‘Energy War’ pushes students to conserve

Nearby universities compete to decrease their energy use for a pizza party prize.

by Allison Wickler

At the beginning of February, area universities armed themselves for a month-long battle.

But their motives aren’t the least bit dangerous.

Students at Macalester College in St. Paul are challenging the University and 12 other colleges to reduce their heat and electricity usage this month.

Last year, both the University and Macalester held conservation competitions between the residence halls on their own campuses, but members of the Minnesota Public Interest Research Group and the Minnesota College Energy Coalition at Macalester decided to expand the effort.

Macalester MPIRG member Louise Sharrow said they created a theme for each week to generate interest, and on Feb. 1, student “energy crusaders” donned capes and talked about the competition in classrooms.

But because of the University’s size, the competition on campus will only include residence halls.

Chemical engineering junior Leo Kucek, who leads the University’s MPIRG campus sustainability task force, said it’s more feasible to target students in residence halls than monitor the entire campus.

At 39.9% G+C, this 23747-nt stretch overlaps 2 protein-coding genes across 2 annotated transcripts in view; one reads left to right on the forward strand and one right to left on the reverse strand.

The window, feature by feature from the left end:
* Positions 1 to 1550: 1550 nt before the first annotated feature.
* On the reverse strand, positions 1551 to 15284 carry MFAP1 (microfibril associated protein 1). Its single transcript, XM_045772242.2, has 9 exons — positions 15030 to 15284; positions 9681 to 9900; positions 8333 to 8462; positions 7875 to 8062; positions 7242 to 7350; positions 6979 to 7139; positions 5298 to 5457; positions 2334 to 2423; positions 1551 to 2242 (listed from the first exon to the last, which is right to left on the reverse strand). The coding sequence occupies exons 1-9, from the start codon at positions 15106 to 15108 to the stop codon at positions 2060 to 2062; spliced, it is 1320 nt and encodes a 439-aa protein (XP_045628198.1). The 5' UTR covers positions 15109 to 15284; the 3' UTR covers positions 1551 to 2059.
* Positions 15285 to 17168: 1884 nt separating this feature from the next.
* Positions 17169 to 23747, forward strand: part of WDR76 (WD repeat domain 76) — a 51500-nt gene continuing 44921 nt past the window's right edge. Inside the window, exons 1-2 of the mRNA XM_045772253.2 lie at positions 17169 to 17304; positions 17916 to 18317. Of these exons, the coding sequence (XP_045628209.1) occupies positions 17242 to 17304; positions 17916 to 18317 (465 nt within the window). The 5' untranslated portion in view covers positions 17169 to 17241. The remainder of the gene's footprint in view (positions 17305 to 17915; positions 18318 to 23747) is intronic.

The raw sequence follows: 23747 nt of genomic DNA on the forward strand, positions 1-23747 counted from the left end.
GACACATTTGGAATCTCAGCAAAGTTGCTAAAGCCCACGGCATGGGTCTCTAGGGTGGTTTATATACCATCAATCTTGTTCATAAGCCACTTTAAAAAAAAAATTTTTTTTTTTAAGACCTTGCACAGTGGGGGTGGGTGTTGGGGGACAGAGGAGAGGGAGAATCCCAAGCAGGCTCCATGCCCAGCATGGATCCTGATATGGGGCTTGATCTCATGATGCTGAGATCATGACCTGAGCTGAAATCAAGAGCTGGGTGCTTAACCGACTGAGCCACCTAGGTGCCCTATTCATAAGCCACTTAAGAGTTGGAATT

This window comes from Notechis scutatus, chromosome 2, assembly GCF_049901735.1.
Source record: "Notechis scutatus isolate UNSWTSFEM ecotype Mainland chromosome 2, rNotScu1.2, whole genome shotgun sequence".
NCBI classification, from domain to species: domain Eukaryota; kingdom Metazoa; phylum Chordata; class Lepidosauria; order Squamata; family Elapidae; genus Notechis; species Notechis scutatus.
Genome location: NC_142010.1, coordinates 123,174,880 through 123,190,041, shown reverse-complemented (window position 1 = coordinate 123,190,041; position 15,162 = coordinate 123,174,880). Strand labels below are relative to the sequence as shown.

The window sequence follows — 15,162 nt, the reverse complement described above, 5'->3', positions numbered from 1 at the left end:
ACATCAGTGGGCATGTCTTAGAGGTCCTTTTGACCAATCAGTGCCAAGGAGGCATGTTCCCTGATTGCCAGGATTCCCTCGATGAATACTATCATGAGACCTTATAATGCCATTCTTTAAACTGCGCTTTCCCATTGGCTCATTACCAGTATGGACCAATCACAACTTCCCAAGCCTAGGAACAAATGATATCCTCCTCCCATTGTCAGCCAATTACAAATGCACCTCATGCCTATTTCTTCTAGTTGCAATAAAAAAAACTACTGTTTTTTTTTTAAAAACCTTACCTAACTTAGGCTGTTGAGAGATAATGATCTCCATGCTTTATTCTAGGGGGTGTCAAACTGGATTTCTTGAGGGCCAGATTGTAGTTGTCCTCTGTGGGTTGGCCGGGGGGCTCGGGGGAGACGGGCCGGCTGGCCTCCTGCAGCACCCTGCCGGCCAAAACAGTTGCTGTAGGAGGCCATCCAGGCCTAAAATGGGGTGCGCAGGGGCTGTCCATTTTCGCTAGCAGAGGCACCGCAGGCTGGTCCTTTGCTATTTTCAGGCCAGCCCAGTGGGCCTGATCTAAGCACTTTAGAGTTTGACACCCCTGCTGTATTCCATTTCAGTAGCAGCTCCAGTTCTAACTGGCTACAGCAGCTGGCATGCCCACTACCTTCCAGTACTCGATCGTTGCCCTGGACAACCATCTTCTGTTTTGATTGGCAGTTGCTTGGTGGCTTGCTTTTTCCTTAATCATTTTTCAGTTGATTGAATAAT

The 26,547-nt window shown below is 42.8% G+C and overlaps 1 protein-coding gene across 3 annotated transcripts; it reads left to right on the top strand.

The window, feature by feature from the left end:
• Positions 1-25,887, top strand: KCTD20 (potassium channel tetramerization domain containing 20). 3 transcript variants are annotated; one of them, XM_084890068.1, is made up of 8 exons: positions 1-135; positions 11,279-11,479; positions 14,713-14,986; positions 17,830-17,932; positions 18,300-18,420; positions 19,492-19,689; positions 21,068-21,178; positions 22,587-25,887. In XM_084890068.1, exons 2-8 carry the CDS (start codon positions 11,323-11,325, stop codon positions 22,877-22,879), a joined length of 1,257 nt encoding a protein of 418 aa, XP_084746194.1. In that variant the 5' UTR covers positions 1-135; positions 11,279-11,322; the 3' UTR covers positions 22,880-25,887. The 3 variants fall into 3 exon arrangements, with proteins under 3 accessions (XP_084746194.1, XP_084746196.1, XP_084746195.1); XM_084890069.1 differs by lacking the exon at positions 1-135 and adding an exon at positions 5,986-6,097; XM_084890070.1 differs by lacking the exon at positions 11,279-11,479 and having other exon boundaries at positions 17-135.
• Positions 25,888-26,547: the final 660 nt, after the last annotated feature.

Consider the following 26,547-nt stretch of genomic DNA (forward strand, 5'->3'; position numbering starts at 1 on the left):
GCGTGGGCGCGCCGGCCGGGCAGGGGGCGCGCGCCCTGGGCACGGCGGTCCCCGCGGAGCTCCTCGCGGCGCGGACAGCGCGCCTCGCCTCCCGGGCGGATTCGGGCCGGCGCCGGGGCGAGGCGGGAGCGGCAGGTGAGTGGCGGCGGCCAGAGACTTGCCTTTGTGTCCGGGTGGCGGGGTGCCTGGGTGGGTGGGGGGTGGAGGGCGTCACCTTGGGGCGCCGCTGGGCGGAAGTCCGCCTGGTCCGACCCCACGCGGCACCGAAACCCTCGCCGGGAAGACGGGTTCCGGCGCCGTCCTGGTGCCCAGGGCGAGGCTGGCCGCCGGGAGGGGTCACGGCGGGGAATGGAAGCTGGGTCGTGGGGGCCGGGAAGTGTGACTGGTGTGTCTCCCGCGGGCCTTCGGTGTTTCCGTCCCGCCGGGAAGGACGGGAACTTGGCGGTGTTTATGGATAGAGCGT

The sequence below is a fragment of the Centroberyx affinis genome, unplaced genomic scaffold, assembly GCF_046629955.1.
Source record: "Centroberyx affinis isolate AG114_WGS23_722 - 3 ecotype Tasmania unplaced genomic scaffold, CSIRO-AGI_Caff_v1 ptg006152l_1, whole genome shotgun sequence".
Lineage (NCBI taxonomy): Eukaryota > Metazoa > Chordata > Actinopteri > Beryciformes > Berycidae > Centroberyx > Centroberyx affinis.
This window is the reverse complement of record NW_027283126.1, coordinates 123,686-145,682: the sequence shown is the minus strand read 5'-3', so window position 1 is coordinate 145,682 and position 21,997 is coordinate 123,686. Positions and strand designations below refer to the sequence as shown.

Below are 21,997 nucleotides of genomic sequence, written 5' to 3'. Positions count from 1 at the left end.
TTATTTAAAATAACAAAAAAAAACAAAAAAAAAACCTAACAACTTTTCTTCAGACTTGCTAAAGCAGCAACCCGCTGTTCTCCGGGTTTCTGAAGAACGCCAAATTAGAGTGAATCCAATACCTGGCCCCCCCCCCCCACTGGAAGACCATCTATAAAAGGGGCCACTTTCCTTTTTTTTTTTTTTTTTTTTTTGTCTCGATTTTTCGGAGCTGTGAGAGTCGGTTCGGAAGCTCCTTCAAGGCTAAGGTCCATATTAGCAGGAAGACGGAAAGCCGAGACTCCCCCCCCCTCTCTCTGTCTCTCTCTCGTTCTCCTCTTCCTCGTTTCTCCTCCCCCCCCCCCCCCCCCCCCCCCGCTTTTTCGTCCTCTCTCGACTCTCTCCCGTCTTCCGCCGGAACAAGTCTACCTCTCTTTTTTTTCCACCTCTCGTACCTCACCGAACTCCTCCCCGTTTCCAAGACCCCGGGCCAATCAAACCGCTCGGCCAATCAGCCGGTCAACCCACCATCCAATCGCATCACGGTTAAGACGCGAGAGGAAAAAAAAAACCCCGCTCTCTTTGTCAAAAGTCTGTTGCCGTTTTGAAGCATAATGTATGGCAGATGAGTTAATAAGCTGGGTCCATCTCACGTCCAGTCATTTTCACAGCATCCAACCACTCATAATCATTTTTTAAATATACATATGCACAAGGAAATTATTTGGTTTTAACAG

MPIRG is distributing fliers with energy-saving tips to the halls, which Kucek said will hopefully encourage students to be mindful of electricity use, especially with lights, computers and TVs.

“We’re really hoping for something in the ballpark of 5 to 10 percent (reduction),” he said. “If we saw something that significant, we would be thrilled.”

He said the winning residence hall at the University will receive a free pizza and bowling party.

Timothy Den Herder-Thomas, who helped initiate the campus wars, said most Macalester residence halls during last year’s competition saved about 6 percent electricity, while the winning hall saved 27 percent.

“It gets students thinking about the longer term,” he said of the competition. “The Midwest is one of the best places for (global warming) solutions.”

He said this type of competition also gets institutions more comfortable with taking “concrete action” to improve their energy use.

At the University, facilities management is developing an energy conservation campaign much like the recycling one in place now, said Mary Santori, assistant director of energy efficiency.

“We’re asking people to be conscientious,” she said.

For some students, conserving energy requires extra thought.

Political science first-year student Beatriz Carrillo said she knows energy conservation is a big issue, but she sometimes forgets to think about things like turning off lights.

Architecture sophomore Dan Greuel said although he makes an effort to put his computer in standby mode and turn off unneeded lights, it seems most students are unconcerned with conserving energy.

He said he thought a competition is a good motivator.

“I think it’s a good short-term thing,” he said, “but I’m not sure about long-term – trying to change people.”

Sharrow said they will calculate the results of the whole competition sometime in March, and the school with the greatest percent energy reduction from their base energy use will receive a prize.

“It’s not about the prize or about the winning,” she said. “It’s about the action and saving energy.”